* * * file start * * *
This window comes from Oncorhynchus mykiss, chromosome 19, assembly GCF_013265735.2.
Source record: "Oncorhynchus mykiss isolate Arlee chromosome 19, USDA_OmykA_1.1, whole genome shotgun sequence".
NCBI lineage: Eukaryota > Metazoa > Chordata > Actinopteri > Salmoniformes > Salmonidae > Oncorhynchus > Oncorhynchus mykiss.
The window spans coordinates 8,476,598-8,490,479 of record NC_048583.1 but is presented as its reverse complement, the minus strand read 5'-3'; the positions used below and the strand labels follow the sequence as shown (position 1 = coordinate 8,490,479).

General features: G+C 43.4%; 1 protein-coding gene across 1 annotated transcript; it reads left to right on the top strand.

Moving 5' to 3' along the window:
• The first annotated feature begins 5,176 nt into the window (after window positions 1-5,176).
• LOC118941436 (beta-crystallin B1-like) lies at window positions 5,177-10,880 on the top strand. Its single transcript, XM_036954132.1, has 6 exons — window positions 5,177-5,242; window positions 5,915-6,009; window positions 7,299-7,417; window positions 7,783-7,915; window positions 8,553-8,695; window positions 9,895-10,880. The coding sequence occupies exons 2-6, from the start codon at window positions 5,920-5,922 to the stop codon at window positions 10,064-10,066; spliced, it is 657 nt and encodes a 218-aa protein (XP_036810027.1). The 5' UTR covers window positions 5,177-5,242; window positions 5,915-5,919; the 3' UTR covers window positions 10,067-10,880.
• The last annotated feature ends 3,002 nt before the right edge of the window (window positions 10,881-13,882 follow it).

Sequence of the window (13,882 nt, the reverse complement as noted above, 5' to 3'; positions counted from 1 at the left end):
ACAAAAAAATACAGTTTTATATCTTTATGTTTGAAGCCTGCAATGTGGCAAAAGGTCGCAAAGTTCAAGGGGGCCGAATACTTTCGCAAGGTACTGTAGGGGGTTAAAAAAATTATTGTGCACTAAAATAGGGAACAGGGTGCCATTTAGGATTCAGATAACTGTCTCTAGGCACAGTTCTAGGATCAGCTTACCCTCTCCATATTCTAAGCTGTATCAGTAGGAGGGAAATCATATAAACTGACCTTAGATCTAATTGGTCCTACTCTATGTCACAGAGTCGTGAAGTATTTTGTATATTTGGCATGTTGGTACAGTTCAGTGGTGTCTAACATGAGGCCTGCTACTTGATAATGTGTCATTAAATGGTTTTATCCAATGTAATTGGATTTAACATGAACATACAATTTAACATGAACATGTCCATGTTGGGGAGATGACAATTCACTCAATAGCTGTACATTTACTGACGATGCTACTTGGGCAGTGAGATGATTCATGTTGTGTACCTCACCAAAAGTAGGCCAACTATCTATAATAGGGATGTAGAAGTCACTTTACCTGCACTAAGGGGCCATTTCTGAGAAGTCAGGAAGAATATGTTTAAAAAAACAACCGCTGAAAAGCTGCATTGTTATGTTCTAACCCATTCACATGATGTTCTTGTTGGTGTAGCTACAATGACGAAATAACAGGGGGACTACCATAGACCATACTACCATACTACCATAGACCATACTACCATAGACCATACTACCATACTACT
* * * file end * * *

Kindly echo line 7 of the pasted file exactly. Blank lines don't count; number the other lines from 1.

• The first annotated feature begins 5,176 nt into the window (after window positions 1-5,176).